Long before COVID-19, we faced another epidemic: loneliness. And the pandemic has only magnified this issue.
We often use the terms “loneliness” and “aloneness” interchangeably, but they are not the same. Have you ever been at party, surrounded by family and friends, but still felt alone? This phenomenon can stem from a lack of communication, connection and intimacy — and it explains how people in decades-long committed relationships can feel even lonelier than single people living alone.
So what is loneliness? Although it often occurs when we’re alone, it’s less about our actual situation and more of how we feel about it. When we talk about loneliness, we typically neglect one cohort altogether: parents. After all, many of us parents crave more alone time. As parents, we interact with our kids constantly. While it’s often rejuvenating, we’re always in the supportive role — and not always getting the support we need. As a result, many of us feel socially isolated, sad and overwhelmed. This is especially true for single parents.
So how can we combat loneliness as busy parents? Start with one of these strategies that feels like the best fit for you, but not all five. The goal is to add more connection and fulfillment — not more stress!
- Be selfish. Our culture views selfishness in a negative light, but self-care is a vital part of managing our mental health. Flight attendants tell passengers to put on their own oxygen masks first for a reason. If we aren’t getting what we need, we have nothing to give anyone else … But how do we find the time? Start by making a list of everything you need to do. Classify each task as hot, warm or cool. Hot tasks can’t wait, but some warm or cool tasks can. Try to find a small chunk of time to be “selfish.” If you can, find a babysitter and go out to dinner with your best friend. Attend a concert. Go see a movie that isn’t family-friendly. When we reconnect with things that energized us before we became parents, we become better parents now.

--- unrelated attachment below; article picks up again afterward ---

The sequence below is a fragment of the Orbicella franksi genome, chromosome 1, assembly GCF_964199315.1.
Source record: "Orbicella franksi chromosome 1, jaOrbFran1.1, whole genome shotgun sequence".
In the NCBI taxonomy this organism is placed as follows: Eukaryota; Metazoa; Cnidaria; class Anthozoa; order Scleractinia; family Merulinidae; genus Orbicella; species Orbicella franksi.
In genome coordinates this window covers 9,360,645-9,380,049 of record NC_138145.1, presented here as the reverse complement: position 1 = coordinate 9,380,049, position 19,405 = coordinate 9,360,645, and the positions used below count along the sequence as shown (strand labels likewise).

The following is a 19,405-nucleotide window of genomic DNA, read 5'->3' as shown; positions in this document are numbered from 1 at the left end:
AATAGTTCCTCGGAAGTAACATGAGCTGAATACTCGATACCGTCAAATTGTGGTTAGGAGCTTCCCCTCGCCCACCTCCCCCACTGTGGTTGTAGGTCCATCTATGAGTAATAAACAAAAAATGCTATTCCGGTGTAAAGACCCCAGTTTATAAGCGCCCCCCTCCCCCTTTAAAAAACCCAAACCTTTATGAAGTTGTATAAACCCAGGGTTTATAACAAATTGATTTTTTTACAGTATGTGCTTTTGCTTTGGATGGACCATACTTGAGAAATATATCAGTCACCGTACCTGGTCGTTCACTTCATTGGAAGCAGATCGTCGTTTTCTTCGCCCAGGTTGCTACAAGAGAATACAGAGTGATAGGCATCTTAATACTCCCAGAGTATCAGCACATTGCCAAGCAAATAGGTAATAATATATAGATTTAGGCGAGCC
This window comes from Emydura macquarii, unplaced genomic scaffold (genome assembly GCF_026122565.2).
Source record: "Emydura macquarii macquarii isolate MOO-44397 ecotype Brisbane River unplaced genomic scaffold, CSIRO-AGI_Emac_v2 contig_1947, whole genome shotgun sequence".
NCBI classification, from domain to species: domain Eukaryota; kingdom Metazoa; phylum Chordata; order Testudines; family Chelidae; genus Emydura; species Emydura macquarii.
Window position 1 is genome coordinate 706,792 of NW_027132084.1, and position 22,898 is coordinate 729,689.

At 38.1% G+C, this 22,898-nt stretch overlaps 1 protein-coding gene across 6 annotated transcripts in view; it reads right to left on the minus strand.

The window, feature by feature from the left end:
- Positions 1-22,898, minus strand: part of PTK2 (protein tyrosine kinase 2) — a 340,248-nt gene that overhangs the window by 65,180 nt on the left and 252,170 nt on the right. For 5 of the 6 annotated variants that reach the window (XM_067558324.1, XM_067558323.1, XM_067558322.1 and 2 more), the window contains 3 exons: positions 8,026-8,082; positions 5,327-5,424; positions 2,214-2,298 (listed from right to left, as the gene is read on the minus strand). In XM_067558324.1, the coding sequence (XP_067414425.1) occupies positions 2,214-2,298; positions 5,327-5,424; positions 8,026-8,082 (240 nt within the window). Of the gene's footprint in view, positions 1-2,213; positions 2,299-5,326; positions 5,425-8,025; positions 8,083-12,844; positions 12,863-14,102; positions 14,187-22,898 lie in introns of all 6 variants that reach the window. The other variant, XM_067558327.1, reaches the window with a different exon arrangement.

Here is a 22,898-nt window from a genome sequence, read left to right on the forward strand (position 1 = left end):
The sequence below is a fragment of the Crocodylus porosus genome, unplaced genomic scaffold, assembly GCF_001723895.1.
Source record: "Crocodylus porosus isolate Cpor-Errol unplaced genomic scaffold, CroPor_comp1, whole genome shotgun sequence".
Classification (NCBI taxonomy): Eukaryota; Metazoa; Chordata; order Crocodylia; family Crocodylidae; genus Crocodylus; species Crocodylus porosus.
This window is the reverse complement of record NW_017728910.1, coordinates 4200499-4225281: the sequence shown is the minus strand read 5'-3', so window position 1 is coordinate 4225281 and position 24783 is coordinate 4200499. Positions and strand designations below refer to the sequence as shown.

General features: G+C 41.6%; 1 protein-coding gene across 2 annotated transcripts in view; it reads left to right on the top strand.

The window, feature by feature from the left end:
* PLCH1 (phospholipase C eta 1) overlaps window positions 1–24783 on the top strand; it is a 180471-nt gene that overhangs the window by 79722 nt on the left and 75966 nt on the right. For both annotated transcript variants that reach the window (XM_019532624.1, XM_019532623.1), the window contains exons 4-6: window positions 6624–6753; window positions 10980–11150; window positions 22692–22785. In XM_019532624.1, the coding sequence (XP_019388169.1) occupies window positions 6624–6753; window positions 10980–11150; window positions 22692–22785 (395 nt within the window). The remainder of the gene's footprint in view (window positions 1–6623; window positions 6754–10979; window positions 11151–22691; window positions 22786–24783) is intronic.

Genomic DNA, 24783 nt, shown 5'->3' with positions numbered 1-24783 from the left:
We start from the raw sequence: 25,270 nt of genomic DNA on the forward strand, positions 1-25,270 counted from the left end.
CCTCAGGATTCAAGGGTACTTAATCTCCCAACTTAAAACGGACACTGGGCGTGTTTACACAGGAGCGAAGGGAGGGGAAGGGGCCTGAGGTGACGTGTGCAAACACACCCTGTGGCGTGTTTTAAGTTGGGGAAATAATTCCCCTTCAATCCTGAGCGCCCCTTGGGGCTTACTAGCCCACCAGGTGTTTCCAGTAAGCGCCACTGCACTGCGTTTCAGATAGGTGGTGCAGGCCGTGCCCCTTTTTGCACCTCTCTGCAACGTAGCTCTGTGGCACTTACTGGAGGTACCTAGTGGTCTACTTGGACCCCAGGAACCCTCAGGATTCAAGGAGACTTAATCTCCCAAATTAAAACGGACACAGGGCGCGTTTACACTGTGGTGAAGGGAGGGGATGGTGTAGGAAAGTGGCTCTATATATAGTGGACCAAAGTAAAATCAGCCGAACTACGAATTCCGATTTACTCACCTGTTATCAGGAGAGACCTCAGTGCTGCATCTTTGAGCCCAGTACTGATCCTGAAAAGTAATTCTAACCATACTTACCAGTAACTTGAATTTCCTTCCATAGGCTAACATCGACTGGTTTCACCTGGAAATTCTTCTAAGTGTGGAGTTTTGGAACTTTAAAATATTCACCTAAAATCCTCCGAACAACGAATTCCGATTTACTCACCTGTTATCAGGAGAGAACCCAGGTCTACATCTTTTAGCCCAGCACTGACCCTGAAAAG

- Move your body. When we get busy, exercise usually ends up on the back burner first, but tough times are when we need it most. Research shows a strong link between exercise and mental health. If it feels like a chore, do something you actually enjoy — and it doesn’t have to happen in a gym. It’s about movement, and a little goes a long way. Take the stairs. Do calf raises while you wait in line. Dance while you wash dishes. It all adds up, and you don’t have to win CrossFit competitions to reap the rewards (unless you want to!). If you do have the time, attend a class or invite a friend to go on a walk. This way, you’ll benefit from the exercise itself and the connection.
- Practice gratitude. One way to cultivate more gratitude is an exercise called “What Went Well” or “Three Blessings.” It’s as simple as it sounds. At the end of each day, jot down three things that went well and why. When we’re lonely or depressed, negativity takes over. When we redirect our attention from our “losses” to our “wins,” we can examine our lives through a more positive lens — and we’re able to see solutions more clearly.
- Strengthen your core relationships. Relationship expert Esther Perel states “the quality of your relationships determine the quality of your life.” Meaningful relationships require intentional investment. Loneliness and the “Woe is me” mentality feed off one another. Even though it may feel like it, you are not the only parent who’s struggling. In difficult times, lean on your loved ones for support. Plan date nights with your spouse. Go out of town to visit your favorite relatives. Like a commitment to exercise, relationships take time, but connection replenishes our souls — and gives us more energy for everything else.
- Nurture self-compassion. Unfortunately, suffering is inevitable. Acceptance is important, but so is acknowledging our own challenges — and our progress. For personal growth, kindness is a far more effective strategy than negativity. Think of a mentor from your past who cared about you but also held you accountable. Try to relate to yourself like that — not like a drill sergeant. Learn from your mistakes and keep moving forward.
At the end of the day, raising kids gets draining and isolating. If you experience loneliness, know that you’re not alone. A more connected, emotionally fulfilling life is possible with a few small but intentional changes. Where will you start?
Michael Dickerson is the founder of Dickerson Consulting Group, a human resources consulting firm. Michael is a sought-after speaker, trainer and consultant on positive organizational culture. He specializes in strategies on work/life integration, mental health and well-being and positive psychology in organizations. Michael holds a Certificate in Applied Positive Psychology and is the creator and host of The Spillover Effect Podcast. Visit Michael’s website at www.dickersoncg.com.